Only the private key is stored in a hardware wallet of a tool like one of Tangem’s cards, and what truly determines your digital assets’ safety is the security of your private key storage. There are different types of storage, and these can be broken down into custodial and non-custodial. With a custodial wallet, a trusted third party has custody of your keys. Non-custodial wallets let you have self-custody of your keys.
This topic deserves to be studied in depth. We recommend reading this article and learning what each technique’s responsibilities, advantages, and limitations are.
Before we move forward, keep one thing in mind. One of the most attractive blockchain technology properties is its decentralized architecture, where there’s no need for a centralized authority or intermediary to custody accounts to process transactions. This is widely recognized as a feature in that the points of trust are reduced to the individual.
Last but not least important, part of the private key lifecycle is recovery. Losing access to your funds can happen very quickly, and it has already happened to many people who lost their private keys.
Private key recovery depends on the type of wallet you are using to store it.
A custodial wallet will most likely help you recover your private key. However, this depends on the service provider and its policy.
For Non-custodial wallets, where you have self-custody, there are two ways to access your wallet.
The private key can be represented as a pesky string of numbers and letters that make it very hard to read and easy to mistake. To mitigate this problem, wallets use seed phrases.
The seed phrase is a 12 or 24 “easy to read” word phrase that will allow you to restore your private keys if you lose access to your hardware wallet.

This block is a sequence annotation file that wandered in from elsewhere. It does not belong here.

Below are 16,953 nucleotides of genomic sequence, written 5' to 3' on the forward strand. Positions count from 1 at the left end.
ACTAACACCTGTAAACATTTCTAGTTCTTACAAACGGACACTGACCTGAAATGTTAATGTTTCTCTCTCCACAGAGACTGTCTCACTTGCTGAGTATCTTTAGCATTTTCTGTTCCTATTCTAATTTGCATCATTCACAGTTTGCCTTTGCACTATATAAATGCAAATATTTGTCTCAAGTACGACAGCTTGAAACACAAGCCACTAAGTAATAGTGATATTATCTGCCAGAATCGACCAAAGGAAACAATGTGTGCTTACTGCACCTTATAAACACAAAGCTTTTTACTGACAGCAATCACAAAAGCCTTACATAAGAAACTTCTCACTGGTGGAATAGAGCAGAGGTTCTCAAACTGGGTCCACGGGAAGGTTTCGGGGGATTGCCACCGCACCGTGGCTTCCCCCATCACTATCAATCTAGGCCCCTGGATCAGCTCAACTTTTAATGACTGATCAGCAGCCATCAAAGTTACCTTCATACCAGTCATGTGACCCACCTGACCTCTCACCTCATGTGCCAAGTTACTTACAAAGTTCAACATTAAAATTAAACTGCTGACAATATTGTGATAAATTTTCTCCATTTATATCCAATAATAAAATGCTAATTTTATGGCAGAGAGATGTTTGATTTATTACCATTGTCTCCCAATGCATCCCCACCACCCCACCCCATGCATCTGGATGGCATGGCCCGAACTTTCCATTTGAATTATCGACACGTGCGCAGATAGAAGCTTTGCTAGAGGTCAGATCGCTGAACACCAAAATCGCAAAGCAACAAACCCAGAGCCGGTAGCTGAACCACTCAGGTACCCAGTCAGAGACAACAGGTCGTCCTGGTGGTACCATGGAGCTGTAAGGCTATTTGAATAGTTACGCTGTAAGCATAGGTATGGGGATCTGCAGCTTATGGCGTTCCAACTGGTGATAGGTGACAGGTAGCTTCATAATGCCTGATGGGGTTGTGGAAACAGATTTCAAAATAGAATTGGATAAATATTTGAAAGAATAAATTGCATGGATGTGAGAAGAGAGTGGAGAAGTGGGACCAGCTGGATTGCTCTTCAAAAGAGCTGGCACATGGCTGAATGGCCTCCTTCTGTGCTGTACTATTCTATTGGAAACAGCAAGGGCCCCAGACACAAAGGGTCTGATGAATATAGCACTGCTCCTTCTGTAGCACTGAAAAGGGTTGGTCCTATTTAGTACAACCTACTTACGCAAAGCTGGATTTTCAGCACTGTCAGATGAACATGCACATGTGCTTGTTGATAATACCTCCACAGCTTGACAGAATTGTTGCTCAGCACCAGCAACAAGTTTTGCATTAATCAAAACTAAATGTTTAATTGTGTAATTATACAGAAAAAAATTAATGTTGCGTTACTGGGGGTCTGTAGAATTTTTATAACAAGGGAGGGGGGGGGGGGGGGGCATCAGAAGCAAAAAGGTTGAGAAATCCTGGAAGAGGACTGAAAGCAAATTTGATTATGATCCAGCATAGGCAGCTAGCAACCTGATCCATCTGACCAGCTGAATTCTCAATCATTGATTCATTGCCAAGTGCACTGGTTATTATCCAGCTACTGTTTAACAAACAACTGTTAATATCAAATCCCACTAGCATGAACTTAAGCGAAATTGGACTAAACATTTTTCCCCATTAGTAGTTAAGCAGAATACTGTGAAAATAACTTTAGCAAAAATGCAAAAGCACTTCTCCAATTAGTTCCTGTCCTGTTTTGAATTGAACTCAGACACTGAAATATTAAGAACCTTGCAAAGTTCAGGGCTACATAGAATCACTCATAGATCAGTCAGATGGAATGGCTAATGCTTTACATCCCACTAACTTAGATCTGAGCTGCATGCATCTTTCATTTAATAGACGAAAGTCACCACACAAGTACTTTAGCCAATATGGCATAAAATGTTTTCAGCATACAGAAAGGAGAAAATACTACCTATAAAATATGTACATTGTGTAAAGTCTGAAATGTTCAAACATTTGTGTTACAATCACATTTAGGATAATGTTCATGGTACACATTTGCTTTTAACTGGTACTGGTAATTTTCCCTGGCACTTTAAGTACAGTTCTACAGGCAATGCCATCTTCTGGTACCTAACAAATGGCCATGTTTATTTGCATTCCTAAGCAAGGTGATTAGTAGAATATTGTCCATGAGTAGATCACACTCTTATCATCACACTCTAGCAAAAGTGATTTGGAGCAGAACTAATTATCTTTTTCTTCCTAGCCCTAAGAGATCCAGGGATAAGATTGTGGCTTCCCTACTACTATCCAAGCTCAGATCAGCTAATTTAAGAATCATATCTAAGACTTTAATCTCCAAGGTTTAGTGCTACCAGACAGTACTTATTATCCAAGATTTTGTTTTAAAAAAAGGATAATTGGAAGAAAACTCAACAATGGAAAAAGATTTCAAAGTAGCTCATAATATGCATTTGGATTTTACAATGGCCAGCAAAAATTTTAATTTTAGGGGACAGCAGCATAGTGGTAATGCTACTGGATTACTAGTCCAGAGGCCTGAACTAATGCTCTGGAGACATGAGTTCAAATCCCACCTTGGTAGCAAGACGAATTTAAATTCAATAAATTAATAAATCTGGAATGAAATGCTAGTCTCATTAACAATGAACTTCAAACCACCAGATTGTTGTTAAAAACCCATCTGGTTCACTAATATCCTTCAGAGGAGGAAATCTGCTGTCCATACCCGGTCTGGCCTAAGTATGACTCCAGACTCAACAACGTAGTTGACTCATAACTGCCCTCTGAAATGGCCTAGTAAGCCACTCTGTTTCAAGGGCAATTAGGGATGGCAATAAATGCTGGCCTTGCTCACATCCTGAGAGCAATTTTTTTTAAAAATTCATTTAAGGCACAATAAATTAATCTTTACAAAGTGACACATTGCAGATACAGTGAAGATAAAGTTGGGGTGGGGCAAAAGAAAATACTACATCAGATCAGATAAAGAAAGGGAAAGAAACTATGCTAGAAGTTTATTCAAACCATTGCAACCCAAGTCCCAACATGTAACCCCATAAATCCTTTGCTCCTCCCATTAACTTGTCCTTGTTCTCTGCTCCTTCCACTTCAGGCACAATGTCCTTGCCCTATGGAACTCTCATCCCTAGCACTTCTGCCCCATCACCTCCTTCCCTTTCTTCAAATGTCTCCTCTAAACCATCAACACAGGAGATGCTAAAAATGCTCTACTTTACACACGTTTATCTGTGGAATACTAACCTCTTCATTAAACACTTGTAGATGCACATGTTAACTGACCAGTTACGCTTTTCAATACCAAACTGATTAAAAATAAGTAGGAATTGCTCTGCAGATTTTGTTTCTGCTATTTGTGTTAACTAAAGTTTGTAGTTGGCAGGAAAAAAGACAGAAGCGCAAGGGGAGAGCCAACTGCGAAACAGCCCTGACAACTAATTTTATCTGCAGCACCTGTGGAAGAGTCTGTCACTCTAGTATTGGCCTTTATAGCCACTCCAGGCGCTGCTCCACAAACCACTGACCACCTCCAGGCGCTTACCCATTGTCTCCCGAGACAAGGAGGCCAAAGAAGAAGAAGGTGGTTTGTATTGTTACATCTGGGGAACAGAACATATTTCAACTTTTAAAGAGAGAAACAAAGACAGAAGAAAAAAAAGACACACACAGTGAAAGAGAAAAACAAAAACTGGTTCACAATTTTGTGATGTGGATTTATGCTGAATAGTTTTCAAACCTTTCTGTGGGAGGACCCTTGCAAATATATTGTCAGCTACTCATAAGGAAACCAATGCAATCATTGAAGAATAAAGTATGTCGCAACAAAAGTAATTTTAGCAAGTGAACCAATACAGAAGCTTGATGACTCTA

The disadvantage is that the backup plan is not user-friendly. Writing down sentences on a paper and then another dozen to keep as a copy in different locations is one of the barriers to massive adoption and is, itself, a security flaw.
Multi-sig for redundancy
Multi-signature is a blockchain feature that allows using multiple keys to access the same wallet.
At Tangem, we keep the private key in the chip for the whole lifecycle. Since the secret key will never leave the chip, we reduce the attack surface.
We use multi-sig to allow redundancy, with self-generated keys programmed to access the same Bitcoin wallet using a blockchain-native 1-of-2 multi-signatory feature that will allow each key to sign a transaction independently.
Learn more about Multi-sig here.
Keep in my mind that not all hardware wallets provide a recovery mechanism.
The importance of open-source
In case that the company that designed your hardware wallet would stop operations, you need to be sure that you can still access your funds independently.
Suppose Tangem apps were removed from app stores in an emergency. In that case, any trusted application supporting the open-source Tangem NFC protocols can be used to sign and broadcast transactions.
In other words, at Tangem, no cards depend on any particular infrastructure or Tangem as a company.